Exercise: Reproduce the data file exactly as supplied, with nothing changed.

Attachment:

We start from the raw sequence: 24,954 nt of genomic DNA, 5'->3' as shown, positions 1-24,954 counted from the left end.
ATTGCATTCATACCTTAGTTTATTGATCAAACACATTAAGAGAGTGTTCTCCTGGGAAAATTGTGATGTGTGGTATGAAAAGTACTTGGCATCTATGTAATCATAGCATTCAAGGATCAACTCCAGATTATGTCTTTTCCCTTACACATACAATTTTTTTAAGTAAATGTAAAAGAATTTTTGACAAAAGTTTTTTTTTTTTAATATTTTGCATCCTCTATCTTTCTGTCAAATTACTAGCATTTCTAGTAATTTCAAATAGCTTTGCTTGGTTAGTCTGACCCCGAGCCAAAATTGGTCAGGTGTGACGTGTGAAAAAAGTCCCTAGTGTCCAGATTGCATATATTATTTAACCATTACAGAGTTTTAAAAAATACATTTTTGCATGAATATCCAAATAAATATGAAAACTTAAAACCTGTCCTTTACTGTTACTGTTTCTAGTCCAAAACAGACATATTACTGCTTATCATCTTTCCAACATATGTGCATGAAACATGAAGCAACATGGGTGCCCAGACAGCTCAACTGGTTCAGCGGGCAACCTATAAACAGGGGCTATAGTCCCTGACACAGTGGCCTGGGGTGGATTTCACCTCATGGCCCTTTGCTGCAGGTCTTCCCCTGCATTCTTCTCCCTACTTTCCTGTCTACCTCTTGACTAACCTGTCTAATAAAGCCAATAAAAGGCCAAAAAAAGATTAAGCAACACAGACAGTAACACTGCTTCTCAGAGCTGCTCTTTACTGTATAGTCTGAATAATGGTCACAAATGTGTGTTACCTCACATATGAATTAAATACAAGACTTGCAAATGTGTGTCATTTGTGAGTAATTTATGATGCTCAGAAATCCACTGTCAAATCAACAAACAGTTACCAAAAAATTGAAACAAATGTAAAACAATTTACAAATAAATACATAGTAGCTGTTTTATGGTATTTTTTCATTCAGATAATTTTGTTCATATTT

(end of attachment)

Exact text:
We start from the raw sequence: 24,954 nt of genomic DNA, 5'->3' as shown, positions 1-24,954 counted from the left end.
ATTGCATTCATACCTTAGTTTATTGATCAAACACATTAAGAGAGTGTTCTCCTGGGAAAATTGTGATGTGTGGTATGAAAAGTACTTGGCATCTATGTAATCATAGCATTCAAGGATCAACTCCAGATTATGTCTTTTCCCTTACACATACAATTTTTTTAAGTAAATGTAAAAGAATTTTTGACAAAAGTTTTTTTTTTTTAATATTTTGCATCCTCTATCTTTCTGTCAAATTACTAGCATTTCTAGTAATTTCAAATAGCTTTGCTTGGTTAGTCTGACCCCGAGCCAAAATTGGTCAGGTGTGACGTGTGAAAAAAGTCCCTAGTGTCCAGATTGCATATATTATTTAACCATTACAGAGTTTTAAAAAATACATTTTTGCATGAATATCCAAATAAATATGAAAACTTAAAACCTGTCCTTTACTGTTACTGTTTCTAGTCCAAAACAGACATATTACTGCTTATCATCTTTCCAACATATGTGCATGAAACATGAAGCAACATGGGTGCCCAGACAGCTCAACTGGTTCAGCGGGCAACCTATAAACAGGGGCTATAGTCCCTGACACAGTGGCCTGGGGTGGATTTCACCTCATGGCCCTTTGCTGCAGGTCTTCCCCTGCATTCTTCTCCCTACTTTCCTGTCTACCTCTTGACTAACCTGTCTAATAAAGCCAATAAAAGGCCAAAAAAAGATTAAGCAACACAGACAGTAACACTGCTTCTCAGAGCTGCTCTTTACTGTATAGTCTGAATAATGGTCACAAATGTGTGTTACCTCACATATGAATTAAATACAAGACTTGCAAATGTGTGTCATTTGTGAGTAATTTATGATGCTCAGAAATCCACTGTCAAATCAACAAACAGTTACCAAAAAATTGAAACAAATGTAAAACAATTTACAAATAAATACATAGTAGCTGTTTTATGGTATTTTTTCATTCAGATAATTTTGTTCATATTT